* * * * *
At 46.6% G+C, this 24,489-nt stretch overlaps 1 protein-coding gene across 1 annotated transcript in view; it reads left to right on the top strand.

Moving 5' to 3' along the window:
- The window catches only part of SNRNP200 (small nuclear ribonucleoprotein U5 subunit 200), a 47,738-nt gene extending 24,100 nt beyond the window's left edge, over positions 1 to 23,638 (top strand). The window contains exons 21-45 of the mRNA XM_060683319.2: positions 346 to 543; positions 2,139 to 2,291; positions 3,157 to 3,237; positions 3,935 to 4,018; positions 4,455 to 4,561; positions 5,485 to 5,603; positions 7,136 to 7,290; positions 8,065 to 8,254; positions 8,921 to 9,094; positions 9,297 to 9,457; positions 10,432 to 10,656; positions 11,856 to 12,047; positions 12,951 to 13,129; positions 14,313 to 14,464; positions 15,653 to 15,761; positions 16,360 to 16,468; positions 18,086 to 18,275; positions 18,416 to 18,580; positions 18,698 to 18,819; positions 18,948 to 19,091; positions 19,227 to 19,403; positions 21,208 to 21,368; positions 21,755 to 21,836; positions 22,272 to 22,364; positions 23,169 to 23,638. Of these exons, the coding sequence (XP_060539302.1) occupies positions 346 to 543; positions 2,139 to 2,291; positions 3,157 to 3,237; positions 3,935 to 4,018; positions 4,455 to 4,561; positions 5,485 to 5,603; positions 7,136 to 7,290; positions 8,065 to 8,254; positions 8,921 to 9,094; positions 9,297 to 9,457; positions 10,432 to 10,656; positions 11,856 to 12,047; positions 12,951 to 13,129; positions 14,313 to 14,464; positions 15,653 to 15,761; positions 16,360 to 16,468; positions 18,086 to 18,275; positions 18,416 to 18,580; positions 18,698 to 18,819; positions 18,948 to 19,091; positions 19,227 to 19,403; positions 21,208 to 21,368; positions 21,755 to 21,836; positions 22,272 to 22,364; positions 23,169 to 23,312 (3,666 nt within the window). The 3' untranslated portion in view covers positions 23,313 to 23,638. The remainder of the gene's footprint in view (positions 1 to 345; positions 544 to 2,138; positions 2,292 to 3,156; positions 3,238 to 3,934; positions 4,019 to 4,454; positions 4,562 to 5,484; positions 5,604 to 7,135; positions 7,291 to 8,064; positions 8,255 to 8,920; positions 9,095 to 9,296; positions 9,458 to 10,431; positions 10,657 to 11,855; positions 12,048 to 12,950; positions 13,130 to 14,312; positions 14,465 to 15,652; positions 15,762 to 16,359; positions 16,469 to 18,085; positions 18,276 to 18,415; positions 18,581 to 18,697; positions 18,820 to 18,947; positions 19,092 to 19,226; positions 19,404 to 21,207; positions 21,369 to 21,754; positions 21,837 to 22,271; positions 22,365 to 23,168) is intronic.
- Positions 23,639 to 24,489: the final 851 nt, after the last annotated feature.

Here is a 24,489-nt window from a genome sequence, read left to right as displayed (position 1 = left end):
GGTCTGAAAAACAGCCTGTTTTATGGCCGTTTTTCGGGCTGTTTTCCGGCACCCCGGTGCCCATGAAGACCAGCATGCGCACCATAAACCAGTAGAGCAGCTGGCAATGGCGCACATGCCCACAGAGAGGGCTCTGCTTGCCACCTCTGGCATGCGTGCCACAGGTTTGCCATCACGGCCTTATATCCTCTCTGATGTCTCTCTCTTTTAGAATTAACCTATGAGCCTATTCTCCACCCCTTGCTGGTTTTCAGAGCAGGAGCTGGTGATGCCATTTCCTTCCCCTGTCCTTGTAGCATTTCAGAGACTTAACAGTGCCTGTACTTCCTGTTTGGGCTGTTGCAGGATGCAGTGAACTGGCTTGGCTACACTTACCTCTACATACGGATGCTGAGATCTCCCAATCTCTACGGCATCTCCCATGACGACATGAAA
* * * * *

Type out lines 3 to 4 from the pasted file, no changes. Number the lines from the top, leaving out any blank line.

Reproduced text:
- The window catches only part of SNRNP200 (small nuclear ribonucleoprotein U5 subunit 200), a 47,738-nt gene extending 24,100 nt beyond the window's left edge, over positions 1 to 23,638 (top strand). The window contains exons 21-45 of the mRNA XM_060683319.2: positions 346 to 543; positions 2,139 to 2,291; positions 3,157 to 3,237; positions 3,935 to 4,018; positions 4,455 to 4,561; positions 5,485 to 5,603; positions 7,136 to 7,290; positions 8,065 to 8,254; positions 8,921 to 9,094; positions 9,297 to 9,457; positions 10,432 to 10,656; positions 11,856 to 12,047; positions 12,951 to 13,129; positions 14,313 to 14,464; positions 15,653 to 15,761; positions 16,360 to 16,468; positions 18,086 to 18,275; positions 18,416 to 18,580; positions 18,698 to 18,819; positions 18,948 to 19,091; positions 19,227 to 19,403; positions 21,208 to 21,368; positions 21,755 to 21,836; positions 22,272 to 22,364; positions 23,169 to 23,638. Of these exons, the coding sequence (XP_060539302.1) occupies positions 346 to 543; positions 2,139 to 2,291; positions 3,157 to 3,237; positions 3,935 to 4,018; positions 4,455 to 4,561; positions 5,485 to 5,603; positions 7,136 to 7,290; positions 8,065 to 8,254; positions 8,921 to 9,094; positions 9,297 to 9,457; positions 10,432 to 10,656; positions 11,856 to 12,047; positions 12,951 to 13,129; positions 14,313 to 14,464; positions 15,653 to 15,761; positions 16,360 to 16,468; positions 18,086 to 18,275; positions 18,416 to 18,580; positions 18,698 to 18,819; positions 18,948 to 19,091; positions 19,227 to 19,403; positions 21,208 to 21,368; positions 21,755 to 21,836; positions 22,272 to 22,364; positions 23,169 to 23,312 (3,666 nt within the window). The 3' untranslated portion in view covers positions 23,313 to 23,638. The remainder of the gene's footprint in view (positions 1 to 345; positions 544 to 2,138; positions 2,292 to 3,156; positions 3,238 to 3,934; positions 4,019 to 4,454; positions 4,562 to 5,484; positions 5,604 to 7,135; positions 7,291 to 8,064; positions 8,255 to 8,920; positions 9,095 to 9,296; positions 9,458 to 10,431; positions 10,657 to 11,855; positions 12,048 to 12,950; positions 13,130 to 14,312; positions 14,465 to 15,652; positions 15,762 to 16,359; positions 16,469 to 18,085; positions 18,276 to 18,415; positions 18,581 to 18,697; positions 18,820 to 18,947; positions 19,092 to 19,226; positions 19,404 to 21,207; positions 21,369 to 21,754; positions 21,837 to 22,271; positions 22,365 to 23,168) is intronic.
- Positions 23,639 to 24,489: the final 851 nt, after the last annotated feature.